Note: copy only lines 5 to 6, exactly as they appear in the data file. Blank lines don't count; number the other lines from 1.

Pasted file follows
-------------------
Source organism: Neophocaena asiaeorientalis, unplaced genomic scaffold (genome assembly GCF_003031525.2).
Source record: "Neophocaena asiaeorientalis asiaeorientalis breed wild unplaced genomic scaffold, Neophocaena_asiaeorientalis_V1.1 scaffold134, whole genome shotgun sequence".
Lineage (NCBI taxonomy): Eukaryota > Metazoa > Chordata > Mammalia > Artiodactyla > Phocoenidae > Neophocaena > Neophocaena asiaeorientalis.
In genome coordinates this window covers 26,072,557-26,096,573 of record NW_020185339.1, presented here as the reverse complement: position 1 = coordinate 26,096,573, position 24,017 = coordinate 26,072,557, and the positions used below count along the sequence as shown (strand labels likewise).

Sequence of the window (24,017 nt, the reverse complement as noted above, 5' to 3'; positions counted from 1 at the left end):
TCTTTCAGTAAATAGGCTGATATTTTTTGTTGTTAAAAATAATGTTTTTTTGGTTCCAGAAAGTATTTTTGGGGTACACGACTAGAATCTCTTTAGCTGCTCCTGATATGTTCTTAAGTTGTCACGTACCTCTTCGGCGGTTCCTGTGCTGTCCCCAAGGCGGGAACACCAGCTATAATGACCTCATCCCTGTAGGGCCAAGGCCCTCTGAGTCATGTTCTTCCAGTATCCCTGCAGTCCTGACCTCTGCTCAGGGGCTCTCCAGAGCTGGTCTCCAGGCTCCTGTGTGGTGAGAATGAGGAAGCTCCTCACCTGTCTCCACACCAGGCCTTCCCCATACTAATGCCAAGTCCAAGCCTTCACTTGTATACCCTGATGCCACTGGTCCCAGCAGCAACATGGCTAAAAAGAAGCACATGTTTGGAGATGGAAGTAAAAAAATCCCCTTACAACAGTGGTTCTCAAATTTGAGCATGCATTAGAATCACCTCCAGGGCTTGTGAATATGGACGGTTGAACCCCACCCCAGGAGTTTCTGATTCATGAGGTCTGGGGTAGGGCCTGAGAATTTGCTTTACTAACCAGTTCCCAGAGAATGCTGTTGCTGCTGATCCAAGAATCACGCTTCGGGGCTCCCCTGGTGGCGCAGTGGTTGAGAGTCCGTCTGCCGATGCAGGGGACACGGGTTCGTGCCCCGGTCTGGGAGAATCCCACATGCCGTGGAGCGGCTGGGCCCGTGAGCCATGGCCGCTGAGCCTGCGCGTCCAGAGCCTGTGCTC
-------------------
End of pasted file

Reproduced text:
Sequence of the window (24,017 nt, the reverse complement as noted above, 5' to 3'; positions counted from 1 at the left end):
TCTTTCAGTAAATAGGCTGATATTTTTTGTTGTTAAAAATAATGTTTTTTTGGTTCCAGAAAGTATTTTTGGGGTACACGACTAGAATCTCTTTAGCTGCTCCTGATATGTTCTTAAGTTGTCACGTACCTCTTCGGCGGTTCCTGTGCTGTCCCCAAGGCGGGAACACCAGCTATAATGACCTCATCCCTGTAGGGCCAAGGCCCTCTGAGTCATGTTCTTCCAGTATCCCTGCAGTCCTGACCTCTGCTCAGGGGCTCTCCAGAGCTGGTCTCCAGGCTCCTGTGTGGTGAGAATGAGGAAGCTCCTCACCTGTCTCCACACCAGGCCTTCCCCATACTAATGCCAAGTCCAAGCCTTCACTTGTATACCCTGATGCCACTGGTCCCAGCAGCAACATGGCTAAAAAGAAGCACATGTTTGGAGATGGAAGTAAAAAAATCCCCTTACAACAGTGGTTCTCAAATTTGAGCATGCATTAGAATCACCTCCAGGGCTTGTGAATATGGACGGTTGAACCCCACCCCAGGAGTTTCTGATTCATGAGGTCTGGGGTAGGGCCTGAGAATTTGCTTTACTAACCAGTTCCCAGAGAATGCTGTTGCTGCTGATCCAAGAATCACGCTTCGGGGCTCCCCTGGTGGCGCAGTGGTTGAGAGTCCGTCTGCCGATGCAGGGGACACGGGTTCGTGCCCCGGTCTGGGAGAATCCCACATGCCGTGGAGCGGCTGGGCCCGTGAGCCATGGCCGCTGAGCCTGCGCGTCCAGAGCCTGTGCTC